Books of 2013

Lately, I have been following my reading using Goodreads. This post is meant as a snapshot of my reading last year, and in particular, its highs and lows. 

 The Lows 

Demon-Haunted World by Carl Sagan 

I am deeply sorry not to have enjoyed this. Carl Sagan does a wonderful thing here – he explains the scientific method at a level aimed at a lay person. Unfortunately, being a scientist myself, I appear to be the completely wrong type of audience for this book. Perhaps unsurprisingly, I found it a bit simplistic and bland, but at the same time rather ponderous, with much unnecessary jargon and curiously unengaging. I am acutely aware that I am setting myself up for a fall, since Carl Sagan is undeniably one of the most eminent popularisers of science. This book left me utterly cold however.

A somewhat similar randomly selected book I did like: The Selfish Gene by Richard Dawkins is a much more vivid pop-science treatise. Yes, the man writes with overwhelming arrogance, but I find that much more engaging that Sagan’s near-obsequious even-handedness.

Steelheart by Brandon Sanderson

Well, it was bound to happen sooner or later. I discovered Brandon Sanderson two years ago and it that time read nearly everything he has written – with the exception of his young adult books. I enjoyed them all immensely, and they brought interesting new twists to the somewhat tired epic fantasy tropes. One weakness I would acknowledge is that he cast of supporting characters can be a tad underdeveloped (e.g. Kelsier’s crew in the Mistborn books), but this normally isn’t a problem as the main characters are compelling, interesting and complicated people. Sadly, the main concession Steelheart makes to being YA fiction is the relative simplification of characters and their motivations. Devoid of any real character development, the adventures of the curiously personless main character fall flat. I am still willing to give the inevitable sequels a go though.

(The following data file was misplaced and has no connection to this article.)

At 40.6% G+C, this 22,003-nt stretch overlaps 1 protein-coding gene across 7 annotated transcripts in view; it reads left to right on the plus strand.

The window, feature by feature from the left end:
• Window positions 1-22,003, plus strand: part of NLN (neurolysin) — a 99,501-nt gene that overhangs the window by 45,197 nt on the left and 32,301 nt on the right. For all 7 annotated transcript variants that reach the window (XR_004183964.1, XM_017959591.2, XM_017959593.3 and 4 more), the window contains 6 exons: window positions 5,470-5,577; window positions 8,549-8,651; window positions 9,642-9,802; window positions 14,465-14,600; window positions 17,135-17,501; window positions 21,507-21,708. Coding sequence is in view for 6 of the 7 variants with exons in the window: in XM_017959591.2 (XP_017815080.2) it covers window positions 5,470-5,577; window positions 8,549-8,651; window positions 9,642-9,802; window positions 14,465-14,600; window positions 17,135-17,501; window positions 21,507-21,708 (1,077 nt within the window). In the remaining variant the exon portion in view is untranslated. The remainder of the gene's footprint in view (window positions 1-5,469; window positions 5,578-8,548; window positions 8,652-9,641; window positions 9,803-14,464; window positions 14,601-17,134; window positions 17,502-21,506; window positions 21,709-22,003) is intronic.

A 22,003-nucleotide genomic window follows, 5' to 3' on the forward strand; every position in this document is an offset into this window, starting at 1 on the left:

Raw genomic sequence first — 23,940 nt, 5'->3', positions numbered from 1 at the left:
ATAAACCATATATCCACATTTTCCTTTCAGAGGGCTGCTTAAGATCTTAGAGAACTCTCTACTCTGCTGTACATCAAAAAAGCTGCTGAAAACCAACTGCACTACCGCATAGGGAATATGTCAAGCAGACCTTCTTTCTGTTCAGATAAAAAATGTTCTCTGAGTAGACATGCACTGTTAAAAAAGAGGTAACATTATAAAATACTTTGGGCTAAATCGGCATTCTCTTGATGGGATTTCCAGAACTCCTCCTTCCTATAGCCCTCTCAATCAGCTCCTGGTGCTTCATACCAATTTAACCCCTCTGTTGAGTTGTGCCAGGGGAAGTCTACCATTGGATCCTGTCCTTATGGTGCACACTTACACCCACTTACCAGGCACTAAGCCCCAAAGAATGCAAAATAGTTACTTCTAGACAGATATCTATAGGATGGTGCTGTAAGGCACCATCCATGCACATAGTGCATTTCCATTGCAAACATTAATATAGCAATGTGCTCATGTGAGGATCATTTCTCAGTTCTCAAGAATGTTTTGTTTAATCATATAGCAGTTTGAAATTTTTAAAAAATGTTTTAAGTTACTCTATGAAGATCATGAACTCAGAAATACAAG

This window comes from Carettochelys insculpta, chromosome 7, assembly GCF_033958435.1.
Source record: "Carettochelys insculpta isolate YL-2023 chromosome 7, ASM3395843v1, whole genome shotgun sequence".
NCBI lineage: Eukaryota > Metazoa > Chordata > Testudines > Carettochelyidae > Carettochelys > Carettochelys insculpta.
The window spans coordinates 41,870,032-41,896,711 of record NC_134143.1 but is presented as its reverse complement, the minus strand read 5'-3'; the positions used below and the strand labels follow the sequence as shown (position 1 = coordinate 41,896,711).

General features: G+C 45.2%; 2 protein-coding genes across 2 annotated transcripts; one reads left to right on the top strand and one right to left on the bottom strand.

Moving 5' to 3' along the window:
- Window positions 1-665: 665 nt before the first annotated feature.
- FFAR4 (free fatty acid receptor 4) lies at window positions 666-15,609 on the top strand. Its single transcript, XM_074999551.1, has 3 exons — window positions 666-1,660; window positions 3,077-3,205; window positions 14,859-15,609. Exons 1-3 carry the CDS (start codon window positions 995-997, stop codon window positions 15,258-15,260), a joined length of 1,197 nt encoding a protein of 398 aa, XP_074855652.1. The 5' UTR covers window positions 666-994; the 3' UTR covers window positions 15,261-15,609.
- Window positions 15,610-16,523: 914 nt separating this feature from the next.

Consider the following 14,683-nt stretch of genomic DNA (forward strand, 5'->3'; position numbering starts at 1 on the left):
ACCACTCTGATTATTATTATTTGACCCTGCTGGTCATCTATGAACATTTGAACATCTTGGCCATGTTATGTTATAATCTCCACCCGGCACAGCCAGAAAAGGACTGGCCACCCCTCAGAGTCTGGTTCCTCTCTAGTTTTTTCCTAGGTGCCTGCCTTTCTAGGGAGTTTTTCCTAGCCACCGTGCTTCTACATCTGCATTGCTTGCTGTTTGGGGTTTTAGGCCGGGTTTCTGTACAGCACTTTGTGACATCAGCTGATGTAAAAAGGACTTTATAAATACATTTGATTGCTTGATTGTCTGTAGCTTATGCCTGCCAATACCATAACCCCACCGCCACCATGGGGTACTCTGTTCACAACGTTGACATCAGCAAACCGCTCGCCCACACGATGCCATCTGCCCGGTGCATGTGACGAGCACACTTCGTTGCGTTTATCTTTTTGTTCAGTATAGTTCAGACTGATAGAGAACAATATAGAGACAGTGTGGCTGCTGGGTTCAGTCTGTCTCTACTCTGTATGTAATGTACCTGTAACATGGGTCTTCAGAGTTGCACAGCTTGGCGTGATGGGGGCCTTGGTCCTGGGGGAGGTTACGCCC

A somewhat similar randomly selected book I did like: The Graveyard Book by Neil Gaiman. I was thinking of mentioning other Sanderson novels here, but my main problem with Steelheart is that its very shallow characterisation and plotting contrast sharply with the rest of his opus. Neil Gaiman’s the graveyard book is arguably aimed at even younger readers, but he manages to write in a simple straightforward way, suitable for YA readers, while retaining complexity of character development and addressing some very grown-up ethical and moral issues.

Riddle-Master of Hed by Patricia A. McKillip

This is an anomalous choice for this list. It is one of the two books I didn’t actually finish. But unlike the other one (more detail below) I didn’t hate this one. In fact, there are moments I was positively enthralled. Most of it however, I found really difficult to read – not overly complex perhaps, but written in a particular style that did not sit well with me. I found myself re-reading entire pages of text several times with my attention drifting. Again, this is probably an indictment of my short attention span more than the quality of writing. Finally, I found the actual story to be weirdly flighty and somewhat disconnected. Characters ascribe great importance to seemingly inconsequential events while life-changing drama is treated curiously matter-of-factly. For example, the protagonist almost dies in a shipwreck and loses the ability to speak for months, but after it returns he doesn’t seem to even think it worth a mention. After slogging through for weeks, I had to abandon it, but I felt vaguely guilty…

A somewhat similar randomly selected book I did like: The Hobbit by J.R.R. Tolkien. That one has actual riddles at least…

The Way of Shadows by Brent Weeks